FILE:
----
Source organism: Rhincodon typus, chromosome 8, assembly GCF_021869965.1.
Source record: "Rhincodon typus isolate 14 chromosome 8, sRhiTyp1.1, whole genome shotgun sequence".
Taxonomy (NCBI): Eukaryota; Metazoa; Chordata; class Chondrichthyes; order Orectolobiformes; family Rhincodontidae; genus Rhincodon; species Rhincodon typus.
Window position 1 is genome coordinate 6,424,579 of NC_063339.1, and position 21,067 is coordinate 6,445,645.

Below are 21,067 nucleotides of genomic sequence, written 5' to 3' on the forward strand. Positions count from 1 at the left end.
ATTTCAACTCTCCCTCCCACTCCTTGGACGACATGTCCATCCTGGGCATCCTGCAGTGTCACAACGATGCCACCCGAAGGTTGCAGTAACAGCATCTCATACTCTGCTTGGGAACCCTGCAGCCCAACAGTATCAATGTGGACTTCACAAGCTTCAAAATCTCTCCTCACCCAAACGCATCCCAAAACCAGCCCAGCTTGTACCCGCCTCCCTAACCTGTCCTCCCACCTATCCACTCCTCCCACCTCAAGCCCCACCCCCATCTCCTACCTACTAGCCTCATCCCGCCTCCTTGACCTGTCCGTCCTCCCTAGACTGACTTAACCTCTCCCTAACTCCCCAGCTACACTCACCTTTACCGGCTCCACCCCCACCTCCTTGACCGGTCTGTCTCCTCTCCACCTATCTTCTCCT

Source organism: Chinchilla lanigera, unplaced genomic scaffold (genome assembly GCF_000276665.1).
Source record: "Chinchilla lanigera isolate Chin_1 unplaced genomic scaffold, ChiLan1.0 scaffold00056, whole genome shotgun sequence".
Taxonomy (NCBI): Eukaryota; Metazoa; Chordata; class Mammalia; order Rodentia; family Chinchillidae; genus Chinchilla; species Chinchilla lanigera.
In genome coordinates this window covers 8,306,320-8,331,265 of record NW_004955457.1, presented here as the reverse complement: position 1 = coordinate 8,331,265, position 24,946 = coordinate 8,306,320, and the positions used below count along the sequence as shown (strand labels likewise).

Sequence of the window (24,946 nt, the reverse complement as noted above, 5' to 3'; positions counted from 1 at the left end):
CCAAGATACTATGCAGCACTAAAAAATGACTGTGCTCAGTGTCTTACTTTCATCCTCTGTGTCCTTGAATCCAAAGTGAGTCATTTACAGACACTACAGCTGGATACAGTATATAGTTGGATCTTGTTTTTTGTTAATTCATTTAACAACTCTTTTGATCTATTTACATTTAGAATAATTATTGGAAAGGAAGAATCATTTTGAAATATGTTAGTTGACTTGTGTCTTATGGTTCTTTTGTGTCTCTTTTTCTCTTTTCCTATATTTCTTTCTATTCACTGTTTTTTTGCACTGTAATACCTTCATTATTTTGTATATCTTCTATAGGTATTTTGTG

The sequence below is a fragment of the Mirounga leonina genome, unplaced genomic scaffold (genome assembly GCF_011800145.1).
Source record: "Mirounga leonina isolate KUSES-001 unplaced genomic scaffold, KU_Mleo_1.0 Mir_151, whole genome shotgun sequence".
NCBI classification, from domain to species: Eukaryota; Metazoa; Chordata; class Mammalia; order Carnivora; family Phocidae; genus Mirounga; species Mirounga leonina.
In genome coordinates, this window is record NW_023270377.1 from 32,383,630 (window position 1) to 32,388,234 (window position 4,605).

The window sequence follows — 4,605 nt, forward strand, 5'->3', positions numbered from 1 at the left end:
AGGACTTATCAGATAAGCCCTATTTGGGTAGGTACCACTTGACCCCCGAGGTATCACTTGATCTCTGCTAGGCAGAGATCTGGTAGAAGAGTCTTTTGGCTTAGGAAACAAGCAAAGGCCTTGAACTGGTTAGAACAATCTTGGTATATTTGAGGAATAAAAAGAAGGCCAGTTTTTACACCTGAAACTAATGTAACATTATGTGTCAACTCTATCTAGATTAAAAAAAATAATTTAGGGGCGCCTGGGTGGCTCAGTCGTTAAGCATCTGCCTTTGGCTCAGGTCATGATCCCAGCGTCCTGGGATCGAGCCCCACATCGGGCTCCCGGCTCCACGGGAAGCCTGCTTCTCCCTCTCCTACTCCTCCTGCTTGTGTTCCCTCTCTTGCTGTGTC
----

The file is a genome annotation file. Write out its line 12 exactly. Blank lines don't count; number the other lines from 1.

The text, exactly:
CCAAGATACTATGCAGCACTAAAAAATGACTGTGCTCAGTGTCTTACTTTCATCCTCTGTGTCCTTGAATCCAAAGTGAGTCATTTACAGACACTACAGCTGGATACAGTATATAGTTGGATCTTGTTTTTTGTTAATTCATTTAACAACTCTTTTGATCTATTTACATTTAGAATAATTATTGGAAAGGAAGAATCATTTTGAAATATGTTAGTTGACTTGTGTCTTATGGTTCTTTTGTGTCTCTTTTTCTCTTTTCCTATATTTCTTTCTATTCACTGTTTTTTTGCACTGTAATACCTTCATTATTTTGTATATCTTCTATAGGTATTTTGTG